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13 Oct 15:00

Using PostCSS for Cross Browser Compatibility

by Kezz Bracey

In the last tutorial we wrapped up our “Quick Start” section of this series, and we’re now ready to move onto using PostCSS to generate stylesheets, employing different kinds of plugins for various purposes.

In this tutorial we’re going to use PostCSS to create a stylesheet designed for cross browser compatibility. We will:

  • Have vendor prefixes automatically added in
  • Add a series of fallbacks for Internet Explorer versions 8, 9 and 10
  • Add fallbacks for the not yet widely supported will-change property

Let’s begin!

Setup Your Project

The first thing you’ll need to do is setup your project to use either Gulp or Grunt, depending on your preference. If you don’t already have a preference for one or the other I recommend using Gulp as you’ll need less code to achieve the same ends.

You can read about how to setup Gulp or Grunt projects for PostCSS in the previous tutorials

respectively.

If you don't want to manually setup your project from scratch though, you can download the source files attached to this tutorial, and extract either the provided Gulp or Grunt starter project into an empty project folder. 

Then, with a terminal or command prompt pointed at the folder, run the command npm install.

Install Plugins

Now that you have your empty Gulp or Grunt + PostCSS project ready, we need to install the plugins you’ll be using in this tutorial.

We’re going to be installing quite a few plugins, so instead of installing them one at a time as we did in the “Quickstart Guides” for Gulp and Grunt, we’ll install them all at once with a single command.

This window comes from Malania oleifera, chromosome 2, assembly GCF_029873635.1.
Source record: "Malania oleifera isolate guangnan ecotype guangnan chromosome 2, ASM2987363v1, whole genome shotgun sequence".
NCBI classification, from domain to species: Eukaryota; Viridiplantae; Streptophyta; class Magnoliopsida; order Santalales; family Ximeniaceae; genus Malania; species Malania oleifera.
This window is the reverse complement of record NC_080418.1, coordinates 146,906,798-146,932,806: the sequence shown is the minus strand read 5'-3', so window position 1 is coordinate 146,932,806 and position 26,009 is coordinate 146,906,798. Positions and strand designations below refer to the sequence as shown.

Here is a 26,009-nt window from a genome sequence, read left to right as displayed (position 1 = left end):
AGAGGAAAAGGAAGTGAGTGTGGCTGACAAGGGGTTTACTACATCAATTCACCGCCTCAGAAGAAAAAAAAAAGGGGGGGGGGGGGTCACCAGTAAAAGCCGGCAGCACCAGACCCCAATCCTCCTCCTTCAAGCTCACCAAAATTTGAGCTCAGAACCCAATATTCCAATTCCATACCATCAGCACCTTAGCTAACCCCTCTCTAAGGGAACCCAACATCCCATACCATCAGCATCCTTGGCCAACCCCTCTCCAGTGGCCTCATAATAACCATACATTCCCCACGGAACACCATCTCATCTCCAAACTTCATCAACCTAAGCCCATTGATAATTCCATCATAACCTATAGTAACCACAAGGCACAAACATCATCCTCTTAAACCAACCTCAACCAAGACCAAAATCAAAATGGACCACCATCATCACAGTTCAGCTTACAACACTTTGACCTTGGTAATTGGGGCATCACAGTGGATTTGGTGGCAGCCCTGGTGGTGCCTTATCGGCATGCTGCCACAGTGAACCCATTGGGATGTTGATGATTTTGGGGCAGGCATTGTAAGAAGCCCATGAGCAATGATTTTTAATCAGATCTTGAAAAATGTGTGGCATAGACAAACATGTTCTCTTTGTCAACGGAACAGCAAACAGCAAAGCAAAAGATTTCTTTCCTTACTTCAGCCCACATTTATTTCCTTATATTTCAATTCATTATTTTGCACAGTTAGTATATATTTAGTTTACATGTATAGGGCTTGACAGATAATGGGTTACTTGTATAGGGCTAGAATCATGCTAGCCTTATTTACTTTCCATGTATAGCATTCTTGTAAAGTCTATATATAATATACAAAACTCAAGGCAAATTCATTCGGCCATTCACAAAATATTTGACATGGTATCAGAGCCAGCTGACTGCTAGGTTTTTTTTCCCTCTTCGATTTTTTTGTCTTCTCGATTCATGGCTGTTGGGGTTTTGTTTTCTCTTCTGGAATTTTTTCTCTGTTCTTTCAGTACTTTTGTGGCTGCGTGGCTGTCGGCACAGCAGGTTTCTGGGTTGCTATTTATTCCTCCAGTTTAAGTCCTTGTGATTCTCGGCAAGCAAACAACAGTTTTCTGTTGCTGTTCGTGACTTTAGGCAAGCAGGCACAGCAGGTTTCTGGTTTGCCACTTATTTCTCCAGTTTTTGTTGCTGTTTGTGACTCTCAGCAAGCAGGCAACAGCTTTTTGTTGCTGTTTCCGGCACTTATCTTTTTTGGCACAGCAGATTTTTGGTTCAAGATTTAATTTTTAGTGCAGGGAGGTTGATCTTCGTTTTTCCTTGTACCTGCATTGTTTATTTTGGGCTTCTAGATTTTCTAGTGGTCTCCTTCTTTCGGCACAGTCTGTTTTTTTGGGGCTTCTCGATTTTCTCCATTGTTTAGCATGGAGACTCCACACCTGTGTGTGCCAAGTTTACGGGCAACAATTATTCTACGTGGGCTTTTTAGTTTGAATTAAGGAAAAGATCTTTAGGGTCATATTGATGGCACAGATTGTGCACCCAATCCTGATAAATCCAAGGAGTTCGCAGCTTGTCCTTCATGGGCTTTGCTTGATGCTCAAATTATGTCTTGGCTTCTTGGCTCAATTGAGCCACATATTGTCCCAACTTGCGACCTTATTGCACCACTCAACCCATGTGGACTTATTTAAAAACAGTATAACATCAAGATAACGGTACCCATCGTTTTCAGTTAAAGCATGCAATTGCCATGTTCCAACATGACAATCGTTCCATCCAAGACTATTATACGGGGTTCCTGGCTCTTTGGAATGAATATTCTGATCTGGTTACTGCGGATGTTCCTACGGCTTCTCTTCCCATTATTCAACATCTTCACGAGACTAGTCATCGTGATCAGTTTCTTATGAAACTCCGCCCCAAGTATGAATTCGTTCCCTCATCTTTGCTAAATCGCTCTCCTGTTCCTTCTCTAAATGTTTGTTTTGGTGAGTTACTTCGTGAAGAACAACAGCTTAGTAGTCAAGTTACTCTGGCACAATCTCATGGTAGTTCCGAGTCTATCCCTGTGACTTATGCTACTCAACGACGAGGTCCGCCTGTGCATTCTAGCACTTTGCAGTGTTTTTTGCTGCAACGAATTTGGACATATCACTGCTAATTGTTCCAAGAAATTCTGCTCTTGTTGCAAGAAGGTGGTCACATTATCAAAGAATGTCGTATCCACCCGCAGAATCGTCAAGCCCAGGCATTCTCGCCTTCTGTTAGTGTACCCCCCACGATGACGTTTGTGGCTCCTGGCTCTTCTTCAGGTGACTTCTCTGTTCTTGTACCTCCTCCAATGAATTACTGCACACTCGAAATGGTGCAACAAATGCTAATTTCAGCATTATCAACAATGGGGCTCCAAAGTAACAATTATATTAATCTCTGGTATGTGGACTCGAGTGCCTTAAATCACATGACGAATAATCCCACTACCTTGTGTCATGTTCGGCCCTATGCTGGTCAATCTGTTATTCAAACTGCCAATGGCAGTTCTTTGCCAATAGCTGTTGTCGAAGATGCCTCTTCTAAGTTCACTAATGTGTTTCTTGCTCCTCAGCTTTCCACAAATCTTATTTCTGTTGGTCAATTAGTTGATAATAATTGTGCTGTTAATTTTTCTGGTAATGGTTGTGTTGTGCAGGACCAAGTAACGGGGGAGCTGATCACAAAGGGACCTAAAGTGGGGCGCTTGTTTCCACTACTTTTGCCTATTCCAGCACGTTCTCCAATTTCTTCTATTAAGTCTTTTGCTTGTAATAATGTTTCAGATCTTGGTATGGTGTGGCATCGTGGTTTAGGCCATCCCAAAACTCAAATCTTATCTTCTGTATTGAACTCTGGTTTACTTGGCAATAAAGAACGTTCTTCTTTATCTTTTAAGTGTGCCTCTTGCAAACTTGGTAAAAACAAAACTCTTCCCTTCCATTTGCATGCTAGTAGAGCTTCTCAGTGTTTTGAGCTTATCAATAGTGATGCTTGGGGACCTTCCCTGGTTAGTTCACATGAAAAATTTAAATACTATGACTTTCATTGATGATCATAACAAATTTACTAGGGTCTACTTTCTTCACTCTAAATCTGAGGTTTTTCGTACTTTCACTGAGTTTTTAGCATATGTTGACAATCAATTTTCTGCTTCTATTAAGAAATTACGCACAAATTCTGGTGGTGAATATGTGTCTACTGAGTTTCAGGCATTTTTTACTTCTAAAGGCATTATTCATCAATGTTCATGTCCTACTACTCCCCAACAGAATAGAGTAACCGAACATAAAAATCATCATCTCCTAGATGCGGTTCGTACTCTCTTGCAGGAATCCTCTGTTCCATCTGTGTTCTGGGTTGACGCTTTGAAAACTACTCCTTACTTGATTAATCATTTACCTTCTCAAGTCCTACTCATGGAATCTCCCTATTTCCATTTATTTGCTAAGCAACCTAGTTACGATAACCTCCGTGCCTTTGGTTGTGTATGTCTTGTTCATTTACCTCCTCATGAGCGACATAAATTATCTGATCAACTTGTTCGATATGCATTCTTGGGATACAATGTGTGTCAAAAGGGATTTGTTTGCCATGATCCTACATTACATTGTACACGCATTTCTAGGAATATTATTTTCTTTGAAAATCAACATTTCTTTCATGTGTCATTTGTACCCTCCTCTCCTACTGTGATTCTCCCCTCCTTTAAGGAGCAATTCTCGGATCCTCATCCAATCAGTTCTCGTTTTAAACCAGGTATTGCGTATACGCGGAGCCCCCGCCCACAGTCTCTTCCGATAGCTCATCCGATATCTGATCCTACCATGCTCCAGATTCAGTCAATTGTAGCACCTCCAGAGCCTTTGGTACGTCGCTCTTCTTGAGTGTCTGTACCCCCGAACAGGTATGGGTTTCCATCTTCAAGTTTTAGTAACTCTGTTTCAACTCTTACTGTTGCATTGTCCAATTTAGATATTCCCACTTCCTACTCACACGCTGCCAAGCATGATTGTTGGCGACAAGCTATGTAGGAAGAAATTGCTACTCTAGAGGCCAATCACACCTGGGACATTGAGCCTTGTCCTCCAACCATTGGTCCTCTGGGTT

Whether you’re using Gulp or Grunt, run the following command inside your project folder to install the plugins we’ll be using:

npm install autoprefixer postcss-color-rgba-fallback postcss-opacity postcss-pseudoelements postcss-vmin pixrem postcss-will-change --save-dev

Now the plugins are installed, let’s go ahead and load them into your project.

Load Plugins via Gulp

If you’re using Gulp, add these variables under the variables already in the file:

var autoprefixer = require('autoprefixer');
var color_rgba_fallback = require('postcss-color-rgba-fallback');
var opacity = require('postcss-opacity');
var pseudoelements = require('postcss-pseudoelements');
var vmin = require('postcss-vmin');
var pixrem = require('pixrem');
var will_change = require('postcss-will-change');

Now add each of those new variable names into your processors array:

    var processors = [
		will_change,
		autoprefixer,
		color_rgba_fallback,
		opacity,
		pseudoelements,
		vmin,
		pixrem
	];

Do a quick test that everything is working by running the command gulp css then checking that a new “style.css” file has appeared in your project's "dest" folder.

Load Plugins via Grunt

If you’re using Grunt, update the processors object, which is nested under the options object, to the following:

        processors: [
          require('postcss-will-change')(),
          require('autoprefixer')(),
          require('postcss-color-rgba-fallback')(),
          require('postcss-opacity')(),
          require('postcss-pseudoelements')(),
          require('postcss-vmin')(),
          require('pixrem')()
        ]

Do a quick test compile by running the command grunt postcss then checking that your project’s “dest” folder now contains a new “style.css” file.

You now have all the plugins installed that are required for this tutorial, and you’re ready to move onto seeing how to use them to enhance your stylesheets’ cross browser compatibility.

Automatically Add Vendor Prefixing

Some of the measures for cross browser compatibility we’ll be covering will only be necessary for specific use cases. Automated vendor prefixing, on the other hand, is something I would suggest should be done with every project, via the Autoprefixer plugin created by Andrey Sitnik.

It can be difficult to keep tabs on which properties require which vendor prefixes at any given time, and by using Autoprefixer you don’t have to. Use Autoprefixer as part of every project and it will check your code against the data from CanIUse.com, then add vendor prefixes as necessary without you having to think about it.

Let’s do a little test to see Autoprefixer in action. Add the following animation and flexbox code to your project’s “src/style.css” file:

@keyframes animationExample {
    from {
		width: 0;
	}
	to {
		width: 100%;
	}
}

.animateThis {
	animation: animationExample 2s;